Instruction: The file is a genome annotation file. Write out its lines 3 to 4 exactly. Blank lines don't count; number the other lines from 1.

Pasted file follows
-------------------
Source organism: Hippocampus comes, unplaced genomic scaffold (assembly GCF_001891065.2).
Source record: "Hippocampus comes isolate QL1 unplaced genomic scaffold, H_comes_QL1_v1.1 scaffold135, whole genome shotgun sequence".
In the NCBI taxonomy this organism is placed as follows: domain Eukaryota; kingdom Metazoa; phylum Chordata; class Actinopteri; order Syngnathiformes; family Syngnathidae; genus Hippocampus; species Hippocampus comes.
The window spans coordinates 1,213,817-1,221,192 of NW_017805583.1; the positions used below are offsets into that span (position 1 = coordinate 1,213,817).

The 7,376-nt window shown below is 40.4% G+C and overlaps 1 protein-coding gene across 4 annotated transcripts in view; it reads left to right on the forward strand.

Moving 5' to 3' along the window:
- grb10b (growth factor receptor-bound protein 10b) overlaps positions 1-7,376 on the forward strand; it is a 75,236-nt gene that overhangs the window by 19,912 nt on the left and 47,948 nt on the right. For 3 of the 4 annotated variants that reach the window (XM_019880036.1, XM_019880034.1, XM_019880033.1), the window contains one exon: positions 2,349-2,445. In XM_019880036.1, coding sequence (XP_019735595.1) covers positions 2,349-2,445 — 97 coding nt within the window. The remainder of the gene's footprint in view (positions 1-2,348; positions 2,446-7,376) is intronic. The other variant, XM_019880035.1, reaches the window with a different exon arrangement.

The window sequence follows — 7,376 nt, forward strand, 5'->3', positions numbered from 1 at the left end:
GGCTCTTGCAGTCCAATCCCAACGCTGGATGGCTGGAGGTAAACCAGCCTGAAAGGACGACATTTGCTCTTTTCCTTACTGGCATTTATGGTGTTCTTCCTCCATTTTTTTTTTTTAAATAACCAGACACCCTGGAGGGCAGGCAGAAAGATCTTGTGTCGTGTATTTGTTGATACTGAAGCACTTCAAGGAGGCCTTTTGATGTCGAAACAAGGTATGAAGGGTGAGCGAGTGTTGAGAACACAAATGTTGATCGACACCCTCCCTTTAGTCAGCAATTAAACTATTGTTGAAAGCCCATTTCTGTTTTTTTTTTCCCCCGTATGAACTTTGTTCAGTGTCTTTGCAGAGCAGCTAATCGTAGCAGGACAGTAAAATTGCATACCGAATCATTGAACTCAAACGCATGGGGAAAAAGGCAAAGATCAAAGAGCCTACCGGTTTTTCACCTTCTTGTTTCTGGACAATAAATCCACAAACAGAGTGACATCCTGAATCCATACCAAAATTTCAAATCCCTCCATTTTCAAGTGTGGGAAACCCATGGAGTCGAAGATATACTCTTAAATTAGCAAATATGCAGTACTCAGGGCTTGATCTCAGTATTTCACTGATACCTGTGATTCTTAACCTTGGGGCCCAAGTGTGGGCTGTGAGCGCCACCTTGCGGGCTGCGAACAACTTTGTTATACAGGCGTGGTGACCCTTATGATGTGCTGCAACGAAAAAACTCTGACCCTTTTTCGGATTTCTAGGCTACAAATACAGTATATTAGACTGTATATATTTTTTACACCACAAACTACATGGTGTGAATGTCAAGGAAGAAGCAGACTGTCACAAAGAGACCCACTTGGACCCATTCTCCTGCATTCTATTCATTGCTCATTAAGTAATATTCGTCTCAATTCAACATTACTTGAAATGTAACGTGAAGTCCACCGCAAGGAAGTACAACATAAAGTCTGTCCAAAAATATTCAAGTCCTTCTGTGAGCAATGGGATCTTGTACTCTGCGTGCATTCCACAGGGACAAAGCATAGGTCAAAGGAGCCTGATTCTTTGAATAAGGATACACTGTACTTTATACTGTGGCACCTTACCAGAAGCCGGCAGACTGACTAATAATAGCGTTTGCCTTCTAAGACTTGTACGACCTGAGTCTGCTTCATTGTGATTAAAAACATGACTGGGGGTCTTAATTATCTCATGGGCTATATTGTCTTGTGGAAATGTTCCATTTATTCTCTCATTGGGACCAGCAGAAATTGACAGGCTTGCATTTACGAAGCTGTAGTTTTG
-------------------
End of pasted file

In the NCBI taxonomy this organism is placed as follows: domain Eukaryota; kingdom Metazoa; phylum Chordata; class Actinopteri; order Syngnathiformes; family Syngnathidae; genus Hippocampus; species Hippocampus comes.
The window spans coordinates 1,213,817-1,221,192 of NW_017805583.1; the positions used below are offsets into that span (position 1 = coordinate 1,213,817).